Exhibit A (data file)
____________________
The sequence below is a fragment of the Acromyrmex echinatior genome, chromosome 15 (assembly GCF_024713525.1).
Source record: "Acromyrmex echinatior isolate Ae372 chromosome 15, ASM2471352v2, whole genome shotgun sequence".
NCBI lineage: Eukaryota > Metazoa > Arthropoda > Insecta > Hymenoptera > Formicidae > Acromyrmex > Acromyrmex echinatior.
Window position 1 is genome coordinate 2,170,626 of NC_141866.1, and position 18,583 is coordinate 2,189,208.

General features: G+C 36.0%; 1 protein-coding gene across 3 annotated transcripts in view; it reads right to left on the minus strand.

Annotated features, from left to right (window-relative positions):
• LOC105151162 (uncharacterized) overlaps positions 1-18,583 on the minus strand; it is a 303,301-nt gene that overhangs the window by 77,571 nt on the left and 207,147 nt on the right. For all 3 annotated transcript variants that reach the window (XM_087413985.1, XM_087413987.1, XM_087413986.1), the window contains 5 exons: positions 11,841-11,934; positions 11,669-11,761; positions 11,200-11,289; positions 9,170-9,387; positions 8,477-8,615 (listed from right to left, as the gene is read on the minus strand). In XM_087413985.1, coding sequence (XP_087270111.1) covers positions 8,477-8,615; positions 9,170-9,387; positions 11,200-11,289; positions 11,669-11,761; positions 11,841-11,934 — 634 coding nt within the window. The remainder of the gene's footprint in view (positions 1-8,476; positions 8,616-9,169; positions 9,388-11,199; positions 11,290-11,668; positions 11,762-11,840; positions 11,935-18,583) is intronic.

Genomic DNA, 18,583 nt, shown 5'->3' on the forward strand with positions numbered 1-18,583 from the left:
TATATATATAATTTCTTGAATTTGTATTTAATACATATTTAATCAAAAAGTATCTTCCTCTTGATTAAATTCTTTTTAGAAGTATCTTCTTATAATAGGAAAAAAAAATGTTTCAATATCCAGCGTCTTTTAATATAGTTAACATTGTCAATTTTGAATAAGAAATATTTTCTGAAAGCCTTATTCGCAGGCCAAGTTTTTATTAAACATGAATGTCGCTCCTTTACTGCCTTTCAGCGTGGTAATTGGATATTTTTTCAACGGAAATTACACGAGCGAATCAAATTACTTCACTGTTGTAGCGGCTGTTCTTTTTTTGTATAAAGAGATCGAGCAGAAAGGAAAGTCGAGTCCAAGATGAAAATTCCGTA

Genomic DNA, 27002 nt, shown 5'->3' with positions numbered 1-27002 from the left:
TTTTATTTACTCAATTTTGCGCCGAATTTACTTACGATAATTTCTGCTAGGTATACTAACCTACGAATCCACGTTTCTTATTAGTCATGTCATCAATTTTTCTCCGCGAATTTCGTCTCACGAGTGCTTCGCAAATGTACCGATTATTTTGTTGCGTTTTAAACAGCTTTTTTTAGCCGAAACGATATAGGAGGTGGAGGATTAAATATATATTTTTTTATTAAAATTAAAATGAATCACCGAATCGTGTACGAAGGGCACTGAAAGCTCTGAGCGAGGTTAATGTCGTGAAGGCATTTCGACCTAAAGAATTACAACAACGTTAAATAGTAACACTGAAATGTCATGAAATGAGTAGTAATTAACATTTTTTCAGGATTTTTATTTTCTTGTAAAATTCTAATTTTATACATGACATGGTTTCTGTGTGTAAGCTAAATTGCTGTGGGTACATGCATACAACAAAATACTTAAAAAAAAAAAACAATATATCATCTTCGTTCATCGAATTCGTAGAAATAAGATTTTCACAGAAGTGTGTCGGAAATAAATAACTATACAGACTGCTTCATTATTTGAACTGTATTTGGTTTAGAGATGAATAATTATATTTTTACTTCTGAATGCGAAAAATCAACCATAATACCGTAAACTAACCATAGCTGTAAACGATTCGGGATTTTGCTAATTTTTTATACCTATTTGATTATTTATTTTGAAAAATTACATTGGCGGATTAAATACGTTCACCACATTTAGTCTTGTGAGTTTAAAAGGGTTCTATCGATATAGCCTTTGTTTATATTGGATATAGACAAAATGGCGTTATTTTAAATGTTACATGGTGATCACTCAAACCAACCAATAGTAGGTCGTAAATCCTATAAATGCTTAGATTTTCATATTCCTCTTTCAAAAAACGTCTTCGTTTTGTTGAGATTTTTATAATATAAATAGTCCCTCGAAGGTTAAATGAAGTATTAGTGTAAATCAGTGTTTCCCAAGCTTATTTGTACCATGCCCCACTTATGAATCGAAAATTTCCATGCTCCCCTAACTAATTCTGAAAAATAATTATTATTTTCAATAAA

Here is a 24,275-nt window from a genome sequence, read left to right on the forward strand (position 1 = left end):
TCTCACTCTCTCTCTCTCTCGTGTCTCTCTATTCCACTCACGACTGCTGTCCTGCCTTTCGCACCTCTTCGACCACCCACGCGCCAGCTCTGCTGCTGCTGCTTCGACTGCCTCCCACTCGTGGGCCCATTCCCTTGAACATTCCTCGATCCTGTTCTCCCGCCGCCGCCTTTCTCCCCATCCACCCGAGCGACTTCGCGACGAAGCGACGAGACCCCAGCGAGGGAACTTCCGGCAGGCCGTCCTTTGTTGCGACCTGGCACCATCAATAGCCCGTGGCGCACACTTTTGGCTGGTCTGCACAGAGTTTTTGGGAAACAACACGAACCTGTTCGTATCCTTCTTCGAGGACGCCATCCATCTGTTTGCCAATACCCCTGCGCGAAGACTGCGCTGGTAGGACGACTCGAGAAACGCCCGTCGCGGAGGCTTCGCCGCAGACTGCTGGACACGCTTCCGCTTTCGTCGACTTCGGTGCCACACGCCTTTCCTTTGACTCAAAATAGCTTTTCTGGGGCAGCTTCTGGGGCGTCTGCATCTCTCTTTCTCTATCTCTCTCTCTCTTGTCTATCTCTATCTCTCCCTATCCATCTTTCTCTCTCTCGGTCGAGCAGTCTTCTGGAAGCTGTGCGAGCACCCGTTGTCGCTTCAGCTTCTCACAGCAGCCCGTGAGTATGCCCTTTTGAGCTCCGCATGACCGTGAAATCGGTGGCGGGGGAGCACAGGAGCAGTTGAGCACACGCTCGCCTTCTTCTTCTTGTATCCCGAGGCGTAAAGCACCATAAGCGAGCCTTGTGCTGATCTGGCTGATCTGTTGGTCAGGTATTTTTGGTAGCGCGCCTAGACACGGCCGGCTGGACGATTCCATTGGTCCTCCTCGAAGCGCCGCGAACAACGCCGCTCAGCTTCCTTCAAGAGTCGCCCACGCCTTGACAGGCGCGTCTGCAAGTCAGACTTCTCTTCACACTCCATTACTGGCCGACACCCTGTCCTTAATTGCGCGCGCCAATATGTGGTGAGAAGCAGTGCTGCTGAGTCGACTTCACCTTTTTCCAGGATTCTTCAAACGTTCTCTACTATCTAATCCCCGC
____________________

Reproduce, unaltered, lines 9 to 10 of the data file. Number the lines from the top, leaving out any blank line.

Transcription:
TATATATATAATTTCTTGAATTTGTATTTAATACATATTTAATCAAAAAGTATCTTCCTCTTGATTAAATTCTTTTTAGAAGTATCTTCTTATAATAGGAAAAAAAAATGTTTCAATATCCAGCGTCTTTTAATATAGTTAACATTGTCAATTTTGAATAAGAAATATTTTCTGAAAGCCTTATTCGCAGGCCAAGTTTTTATTAAACATGAATGTCGCTCCTTTACTGCCTTTCAGCGTGGTAATTGGATATTTTTTCAACGGAAATTACACGAGCGAATCAAATTACTTCACTGTTGTAGCGGCTGTTCTTTTTTTGTATAAAGAGATCGAGCAGAAAGGAAAGTCGAGTCCAAGATGAAAATTCCGTA

Genomic DNA, 27002 nt, shown 5'->3' with positions numbered 1-27002 from the left: